c) The user utilizes only the parts of the body normally associated with walking, so that the user is not unnaturally constrained and so that actions performed by other parts of the body of the user are not interfered with. The user is free to turn his head to look in any direction and is free to use his hands to manipulate and point at virtual objects. The user is also able to naturally intermix a wide range of postural motions, such as crouching, jumping, and bending to look around objects, with the gestural pacing motions. In addition, since the user makes excess leg motions to control walking, such excess leg motions are discriminated from paces or pivots to turn the user's body. Neither pacing to turn or pivoting produce extra motion in the virtual environment, beyond that of the direct motion. In fact, excess leg motion can be combined with turning paces to allow the user to traverse a curved path in the virtual environment, while an actual displaced pace moves the point of view in the virtual environment by the same amount and in the same direction as the actual pace.
d) The gestural knee motion is easy for the user to make with confidence, as it is simply walking in place.
e) The pattern recognition system does not have to wait for a gesture to be complete before responding to knee movements, so that virtual motions is made in response to both actual and gestural paces as the pace is taken.
f) The attributes of in place pacing are used to control the characteristics of the pace portrayed in the virtual environment. The horizontal extent and frequency of in place paces are easily mapped into stride length and cadences of the paces taken by the virtual reference or body. The system can also be tuned to preserve metrics between physical and virtual space, as well as to match specific attributes of natural locomotion such as perceived velocity and foot clearance (above a virtual obstacle).
g) Tying optic flow of the reference point directly to leg movement makes the system interface feel like a simulation of walking rather than an indirect control over locomotion. It thus comes close to creating the interactive illusion of virtual perambulation, since the cadence of the pacing movements is reflected in what the user sees. This may facilitate skill learning in a wide variety of tasks that involve locomotion. The reduction in sensory mismatch also reduces the tendency for motion sickness.
By allowing the user to control direction, extent, and rate of their virtual movement by using the user's leg in a similar way and with a similar body centric coordinate system to natural locomotion, the system: (a) is easy to learn, because the motions are made as they would be in natural locomotion; (b) makes the user's virtual motions more similar to their natural locomotion; (c) allows the user to adopt movement strategies in the virtual environment which are similar to those which would apply in the real world; and (d) allows the skills practiced in the virtual environment to transfer more readily to real world situations.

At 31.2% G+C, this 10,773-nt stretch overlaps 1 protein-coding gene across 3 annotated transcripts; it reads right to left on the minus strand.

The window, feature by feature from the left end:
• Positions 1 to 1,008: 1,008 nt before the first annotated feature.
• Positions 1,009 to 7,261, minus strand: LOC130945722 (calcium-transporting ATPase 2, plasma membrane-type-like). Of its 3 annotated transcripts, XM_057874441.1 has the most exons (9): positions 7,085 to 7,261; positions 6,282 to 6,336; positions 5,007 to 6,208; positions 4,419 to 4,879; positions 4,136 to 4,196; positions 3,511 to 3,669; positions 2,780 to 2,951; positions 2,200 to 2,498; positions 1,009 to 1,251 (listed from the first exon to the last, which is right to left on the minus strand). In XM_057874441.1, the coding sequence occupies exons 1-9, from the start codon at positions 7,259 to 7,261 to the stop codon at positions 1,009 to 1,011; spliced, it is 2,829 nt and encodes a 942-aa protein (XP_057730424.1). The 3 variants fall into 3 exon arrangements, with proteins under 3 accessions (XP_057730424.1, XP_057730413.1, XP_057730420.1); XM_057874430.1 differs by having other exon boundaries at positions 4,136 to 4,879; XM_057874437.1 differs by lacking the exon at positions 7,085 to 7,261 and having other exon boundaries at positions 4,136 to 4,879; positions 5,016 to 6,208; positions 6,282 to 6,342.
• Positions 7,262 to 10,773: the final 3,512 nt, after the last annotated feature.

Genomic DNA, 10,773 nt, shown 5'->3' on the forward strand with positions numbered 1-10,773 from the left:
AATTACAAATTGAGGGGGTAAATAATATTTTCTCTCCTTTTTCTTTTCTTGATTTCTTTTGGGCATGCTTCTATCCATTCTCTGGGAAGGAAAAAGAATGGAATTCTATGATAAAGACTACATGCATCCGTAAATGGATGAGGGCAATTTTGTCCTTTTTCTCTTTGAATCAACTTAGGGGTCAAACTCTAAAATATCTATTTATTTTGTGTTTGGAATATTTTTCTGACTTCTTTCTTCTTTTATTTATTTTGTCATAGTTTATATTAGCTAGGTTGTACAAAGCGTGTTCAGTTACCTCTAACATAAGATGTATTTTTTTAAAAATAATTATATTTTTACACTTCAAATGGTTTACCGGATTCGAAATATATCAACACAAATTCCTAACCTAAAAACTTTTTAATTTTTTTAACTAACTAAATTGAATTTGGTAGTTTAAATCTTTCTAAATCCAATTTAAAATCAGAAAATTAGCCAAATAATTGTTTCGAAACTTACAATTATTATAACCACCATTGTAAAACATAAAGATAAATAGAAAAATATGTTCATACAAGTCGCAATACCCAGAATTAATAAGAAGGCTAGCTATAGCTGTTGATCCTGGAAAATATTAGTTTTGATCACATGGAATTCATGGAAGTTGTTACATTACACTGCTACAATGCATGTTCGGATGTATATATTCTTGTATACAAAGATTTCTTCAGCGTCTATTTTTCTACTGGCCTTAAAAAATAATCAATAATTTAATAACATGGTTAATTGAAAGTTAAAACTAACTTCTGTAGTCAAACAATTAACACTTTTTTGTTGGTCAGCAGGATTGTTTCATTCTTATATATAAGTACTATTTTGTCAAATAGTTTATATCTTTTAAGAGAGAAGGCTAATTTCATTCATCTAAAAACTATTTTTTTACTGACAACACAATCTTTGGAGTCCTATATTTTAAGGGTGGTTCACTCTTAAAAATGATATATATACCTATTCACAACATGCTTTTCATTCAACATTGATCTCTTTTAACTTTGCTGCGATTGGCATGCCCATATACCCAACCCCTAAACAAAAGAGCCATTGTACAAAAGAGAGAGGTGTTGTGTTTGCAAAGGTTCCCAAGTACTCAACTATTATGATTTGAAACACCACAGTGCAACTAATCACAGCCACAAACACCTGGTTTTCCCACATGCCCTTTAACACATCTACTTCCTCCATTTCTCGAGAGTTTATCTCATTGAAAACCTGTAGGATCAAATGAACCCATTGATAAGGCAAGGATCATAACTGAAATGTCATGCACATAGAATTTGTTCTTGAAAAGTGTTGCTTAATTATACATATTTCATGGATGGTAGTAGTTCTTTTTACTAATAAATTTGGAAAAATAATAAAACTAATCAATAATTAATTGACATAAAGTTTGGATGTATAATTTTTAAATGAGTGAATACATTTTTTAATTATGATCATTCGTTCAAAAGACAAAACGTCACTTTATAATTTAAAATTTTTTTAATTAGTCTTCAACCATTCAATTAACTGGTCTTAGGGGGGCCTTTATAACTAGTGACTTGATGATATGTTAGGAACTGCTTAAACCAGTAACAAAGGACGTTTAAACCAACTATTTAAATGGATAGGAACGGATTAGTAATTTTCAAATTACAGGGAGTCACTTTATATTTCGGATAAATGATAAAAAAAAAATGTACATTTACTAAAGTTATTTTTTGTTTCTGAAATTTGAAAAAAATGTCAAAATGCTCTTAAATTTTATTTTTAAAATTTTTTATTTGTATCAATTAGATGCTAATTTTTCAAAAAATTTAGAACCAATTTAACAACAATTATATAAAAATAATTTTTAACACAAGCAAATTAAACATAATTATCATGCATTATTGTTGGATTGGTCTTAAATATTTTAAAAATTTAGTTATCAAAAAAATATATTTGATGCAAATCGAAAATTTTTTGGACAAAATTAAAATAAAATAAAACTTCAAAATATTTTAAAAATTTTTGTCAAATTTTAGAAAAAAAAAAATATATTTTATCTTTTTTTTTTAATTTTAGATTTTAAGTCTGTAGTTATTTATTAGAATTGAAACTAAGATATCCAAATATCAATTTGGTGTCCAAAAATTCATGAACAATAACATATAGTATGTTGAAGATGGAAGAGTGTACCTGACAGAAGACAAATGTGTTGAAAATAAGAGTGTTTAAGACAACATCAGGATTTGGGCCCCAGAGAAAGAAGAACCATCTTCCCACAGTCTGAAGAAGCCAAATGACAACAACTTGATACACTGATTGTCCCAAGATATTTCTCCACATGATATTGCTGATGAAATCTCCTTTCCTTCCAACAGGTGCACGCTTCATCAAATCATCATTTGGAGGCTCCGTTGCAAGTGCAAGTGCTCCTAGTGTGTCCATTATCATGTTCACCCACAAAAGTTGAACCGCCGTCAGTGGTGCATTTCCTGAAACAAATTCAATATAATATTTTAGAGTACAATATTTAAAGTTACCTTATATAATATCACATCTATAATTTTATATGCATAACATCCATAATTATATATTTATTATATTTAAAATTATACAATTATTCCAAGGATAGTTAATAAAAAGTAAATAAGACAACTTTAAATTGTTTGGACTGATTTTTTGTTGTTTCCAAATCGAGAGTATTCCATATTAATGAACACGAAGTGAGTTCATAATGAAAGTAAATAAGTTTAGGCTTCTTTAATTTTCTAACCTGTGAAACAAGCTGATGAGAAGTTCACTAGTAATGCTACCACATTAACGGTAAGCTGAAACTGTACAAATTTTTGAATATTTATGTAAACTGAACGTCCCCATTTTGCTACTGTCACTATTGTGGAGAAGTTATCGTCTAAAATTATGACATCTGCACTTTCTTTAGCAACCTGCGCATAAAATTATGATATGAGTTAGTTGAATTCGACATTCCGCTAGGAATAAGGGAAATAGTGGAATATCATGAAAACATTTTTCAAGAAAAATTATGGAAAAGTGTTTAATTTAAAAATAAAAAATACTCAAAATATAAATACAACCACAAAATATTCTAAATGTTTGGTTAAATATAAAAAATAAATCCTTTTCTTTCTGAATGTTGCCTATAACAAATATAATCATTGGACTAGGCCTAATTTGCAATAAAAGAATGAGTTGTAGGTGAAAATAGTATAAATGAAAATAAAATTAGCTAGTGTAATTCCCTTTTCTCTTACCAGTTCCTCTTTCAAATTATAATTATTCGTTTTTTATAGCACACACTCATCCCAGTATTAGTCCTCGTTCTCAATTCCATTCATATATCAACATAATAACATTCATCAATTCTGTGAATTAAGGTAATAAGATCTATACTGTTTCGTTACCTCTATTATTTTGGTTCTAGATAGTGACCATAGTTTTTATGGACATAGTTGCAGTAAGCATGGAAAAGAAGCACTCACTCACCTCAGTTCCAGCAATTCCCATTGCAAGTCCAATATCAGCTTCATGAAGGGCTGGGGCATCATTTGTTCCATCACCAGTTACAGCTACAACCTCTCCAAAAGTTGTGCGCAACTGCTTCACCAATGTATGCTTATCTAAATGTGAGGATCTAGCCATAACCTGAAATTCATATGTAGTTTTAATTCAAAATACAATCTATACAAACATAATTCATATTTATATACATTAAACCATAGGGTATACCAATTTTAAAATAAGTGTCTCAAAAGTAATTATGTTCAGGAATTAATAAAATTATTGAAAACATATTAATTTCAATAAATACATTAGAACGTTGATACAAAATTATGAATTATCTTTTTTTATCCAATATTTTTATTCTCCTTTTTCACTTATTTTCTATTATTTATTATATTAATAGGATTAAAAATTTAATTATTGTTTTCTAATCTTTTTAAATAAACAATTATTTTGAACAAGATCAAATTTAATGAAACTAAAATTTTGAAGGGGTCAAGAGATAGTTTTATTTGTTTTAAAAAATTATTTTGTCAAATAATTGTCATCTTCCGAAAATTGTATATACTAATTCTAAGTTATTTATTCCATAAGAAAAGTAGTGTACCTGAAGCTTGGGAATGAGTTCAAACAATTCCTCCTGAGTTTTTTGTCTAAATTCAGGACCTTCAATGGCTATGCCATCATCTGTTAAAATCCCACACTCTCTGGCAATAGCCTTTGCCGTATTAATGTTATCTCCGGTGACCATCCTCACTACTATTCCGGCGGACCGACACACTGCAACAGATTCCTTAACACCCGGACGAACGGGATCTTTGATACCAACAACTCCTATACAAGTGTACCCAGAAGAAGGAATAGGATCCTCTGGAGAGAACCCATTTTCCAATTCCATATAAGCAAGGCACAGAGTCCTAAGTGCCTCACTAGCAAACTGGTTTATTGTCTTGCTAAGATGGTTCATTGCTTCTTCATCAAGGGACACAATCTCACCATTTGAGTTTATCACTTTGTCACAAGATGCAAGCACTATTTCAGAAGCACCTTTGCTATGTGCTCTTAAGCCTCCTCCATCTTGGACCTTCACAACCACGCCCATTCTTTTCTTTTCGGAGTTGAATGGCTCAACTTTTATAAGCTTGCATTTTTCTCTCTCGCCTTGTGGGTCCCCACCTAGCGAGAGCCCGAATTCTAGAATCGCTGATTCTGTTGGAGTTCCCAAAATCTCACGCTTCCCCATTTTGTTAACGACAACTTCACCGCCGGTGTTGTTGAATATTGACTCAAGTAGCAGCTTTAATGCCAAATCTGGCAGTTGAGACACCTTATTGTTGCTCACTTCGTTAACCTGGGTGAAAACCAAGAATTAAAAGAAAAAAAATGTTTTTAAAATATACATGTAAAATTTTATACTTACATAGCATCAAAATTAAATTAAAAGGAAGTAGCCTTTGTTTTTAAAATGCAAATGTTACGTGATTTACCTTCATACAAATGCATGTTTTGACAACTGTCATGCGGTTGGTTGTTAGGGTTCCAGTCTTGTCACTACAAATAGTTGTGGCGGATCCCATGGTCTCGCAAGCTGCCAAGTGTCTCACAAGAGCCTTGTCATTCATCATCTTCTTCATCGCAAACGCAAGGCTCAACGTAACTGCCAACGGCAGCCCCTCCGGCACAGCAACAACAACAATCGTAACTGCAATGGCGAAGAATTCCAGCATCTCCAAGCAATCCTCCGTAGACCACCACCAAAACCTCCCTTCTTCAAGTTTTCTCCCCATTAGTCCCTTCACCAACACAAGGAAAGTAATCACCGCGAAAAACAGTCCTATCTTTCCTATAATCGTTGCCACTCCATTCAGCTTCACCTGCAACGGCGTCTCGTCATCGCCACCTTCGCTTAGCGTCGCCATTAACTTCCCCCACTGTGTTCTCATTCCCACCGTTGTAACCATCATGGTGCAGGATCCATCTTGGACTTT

While the present invention has been described using the motion of the knee of the user during a gestural pace to determine motion in a virtual environment, other parts of the body of the user can be used. For example, the forward and reverse rotation (pitch) of the thigh during a pace could be used. During a real pace, the thigh of the raised leg pitches forward while the thigh of the support leg pitches back. During the excursion phase of a pace in place, the thigh of the raised leg pitches forward, while the thigh of the support leg remains upright.
There are also many ways to characterize the direction of knee movement, such as by the movement of the shank or thigh, the center of mass of the entire leg or segments thereof, or indirectly by noting movements of the remainder of the body besides the raised leg during a pace.
There are also other ways of measuring the motion of the knee of the user relative to its location at the start of a pace. Rather than in terms of a projection onto the ground, the movement of the knee could be measured as an absolute Euclidean distance. The movement could also be estimated relative to the movement of the pelvis or other leg, or relative to vertical displacement achieved. Both of these latter schemes would provide a quicker response as detecting of a pace could be made during the excursion phase prior to a knee reversal.
While the use of trackers and force sensors attached to the body of the user have been discussed above, it will also be appreciated that other ways of detecting movement of the knee (or other body portion) and beginning/end of a pace are possible. For example, contact of the foot can be detected by measuring the distance between various parts of the foot and the floor or ground plane, with a negligible distance being equal to contact having been made. Also, force measurements can be made from the floor. Other measurements are also possible, such as sound, or any energy passing between the foot and floor (capacitance, electrical potential, etc.). Similarly, trackers could be placed anywhere on the leg, or remote sensors used to directly view and detect movement of the knee or other leg portion (especially the ankle joint). Multiple position and orientation sensors for each leg could also be used for even greater accuracy, but this leads to complexity, added costs, and added computation time.
Thus, while the present invention has been described with respect to exemplary embodiments thereof, it will be understood by those of ordinary skill in the art that variations and modifications can be effected within the scope and spirit of the invention.
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|U.S. Classification||345/473, 345/474|
|International Classification||G06F3/00, G06F3/01|
|Cooperative Classification||G06F3/011, G06F3/012|
|European Classification||G06F3/01B2, G06F3/01B|
|May 11, 2001||AS||Assignment|
Owner name: NAVY, UNITED STATES OF AMERICA, AS REPRESENTED BY
Free format text: ASSIGNMENT OF ASSIGNORS INTEREST;ASSIGNOR:TEMPLEMAN, JAMES N.;REEL/FRAME:011807/0427
Effective date: 20000105
|May 30, 2007||REMI||Maintenance fee reminder mailed|
|Nov 11, 2007||LAPS||Lapse for failure to pay maintenance fees|
|Jan 1, 2008||FP||Expired due to failure to pay maintenance fee|
Effective date: 20071111